Thirteen Democrats and two Republicans engaged in a last effort to rally supporters Tuesday as voters cast their ballots in New York City’s mayoral primary, the first citywide election to use ranked choice voting.
Several candidates in the race to succeed Mayor Bill de Blasio have the potential to make history if elected. The city could get its first female mayor, its first Asian American mayor or its second Black mayor, depending on who comes out on top.
But with the debut of the ranked voting system and a mountain of absentee ballots still at least a week away from being counted, it could be July before a winner emerges in the Democratic contest.
Brooklyn Borough President Eric Adams, a former police captain who co-founded a leadership group for Black officers, has led in several recent polls. But he’s been closely trailed by former city sanitation commissioner Kathryn Garcia and former de Blasio administration lawyer Maya Wiley, with former presidential candidate Andrew Yang also in pursuit.
After polls close at 9 p.m., New York City’s Board of Elections plans to release partial results of votes cast in person, but that initial picture could be misleading because it will only include data on who candidates ranked as their first choice.
The ranked choice system, approved for use in New York City primaries and special elections by referendum in 2019, lets voters rank up to five candidates on their ballot.
Vote tabulation is then done in computerized rounds, with the person in last place getting eliminated each round, and ballots cast for that person getting redistributed to the surviving candidates based on voter rankings. That process continues until only two candidates are left. The one with the most votes wins.
It won’t be until June 29 that the Board of Elections performs a tally of those votes using the new system. It won’t include any absentee ballots in its analysis until July 6, making any count before then potentially unreliable.
More than 87,000 absentee ballots had been received by the city as of Monday, with more expected to arrive in the mail over the next few days.
Besides Adams, Garcia, Wiley and Yang, other contenders in the Democratic contest include City Comptroller Scott Stringer, former U.S. Secretary of Housing and Urban Development Shaun Donovan, former Citigroup executive Ray McGuire and nonprofit executive Dianne Morales.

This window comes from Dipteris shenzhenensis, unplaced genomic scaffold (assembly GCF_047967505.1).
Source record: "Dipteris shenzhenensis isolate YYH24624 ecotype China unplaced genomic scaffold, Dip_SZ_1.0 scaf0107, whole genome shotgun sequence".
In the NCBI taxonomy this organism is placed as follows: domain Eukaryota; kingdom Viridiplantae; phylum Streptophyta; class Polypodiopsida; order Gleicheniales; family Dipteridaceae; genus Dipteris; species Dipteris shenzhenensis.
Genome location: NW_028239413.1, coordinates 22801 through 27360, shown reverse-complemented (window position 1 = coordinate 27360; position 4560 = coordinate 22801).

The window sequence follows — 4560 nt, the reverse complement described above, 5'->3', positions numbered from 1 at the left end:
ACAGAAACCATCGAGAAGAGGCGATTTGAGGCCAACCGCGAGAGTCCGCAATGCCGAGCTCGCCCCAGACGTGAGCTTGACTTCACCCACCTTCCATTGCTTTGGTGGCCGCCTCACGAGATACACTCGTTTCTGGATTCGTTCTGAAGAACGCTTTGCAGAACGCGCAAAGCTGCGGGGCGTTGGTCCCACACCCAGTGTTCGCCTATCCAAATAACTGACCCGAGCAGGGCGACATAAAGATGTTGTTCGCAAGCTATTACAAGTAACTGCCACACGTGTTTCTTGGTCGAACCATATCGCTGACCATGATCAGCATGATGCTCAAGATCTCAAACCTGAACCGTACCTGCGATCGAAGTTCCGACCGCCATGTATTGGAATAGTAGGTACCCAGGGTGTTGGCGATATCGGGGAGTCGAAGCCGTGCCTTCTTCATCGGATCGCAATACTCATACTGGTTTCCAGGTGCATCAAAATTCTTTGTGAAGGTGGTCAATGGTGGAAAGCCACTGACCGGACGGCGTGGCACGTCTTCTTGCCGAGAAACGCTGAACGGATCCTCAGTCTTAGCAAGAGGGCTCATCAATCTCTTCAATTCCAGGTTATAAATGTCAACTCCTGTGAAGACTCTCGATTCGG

De Blasio, a Democrat, leaves office at the end of the year due to term limits.
In the Republican primary, Guardian Angels founder Curtis Sliwa faced off against businessman Fernando Mateo. Because there are only two candidates in that race, ranked choice voting won’t be a factor.
Concern over a rise in shootings during the pandemic has dominated the mayoral campaign in recent months, even as the candidates have wrestled with demands from the left for more police reform.
As a former officer, but one who spent his career fighting racism within the department, Adams may have benefited most from the policing debate.
He denounced the “defund the police” slogan and proposed reinstating a disbanded plainclothes unit to focus on getting illegal guns off the streets.
Wiley and Stringer, battling for progressive votes, both said they would reallocate a portion of the police department’s budget to other city programs.
Of the top contenders, either Garcia or Wiley would be city’s first female mayor if elected. Adams or Wiley would be the second Black mayor. Yang would be the city’s first Asian American mayor.
Yang and Garcia formed an alliance in the campaign’s last days in an apparent effort to use the ranked voting system to block Adams.
“If you support me, please make sure to also support Kathryn Garcia on your ballot,” Yang said at one of several joint campaign events last weekend. “She’s an outstanding public servant.”
Adams accused his two rivals of “saying we can’t trust a person of color to be the mayor of the city of New York.”
Neither Sliwa nor Mateo has much of a chance to win the November general election in a city where registered Democrats outnumber Republicans by 7 to 1.
Former allies, the two Republicans traded personal insults and tried to shout over each other during one debate on Zoom.
Sliwa, a radio host who still wears his red Guardian Angels beret when he appears in public, got an endorsement from former Mayor Rudy Giuliani, who called him “my great friend” in a robocall to Republican voters.
Mateo, a restaurateur who has led organizations advocating for car service drivers and bodega owners, was endorsed by Michael Flynn, former president Donald Trump’s first national security adviser.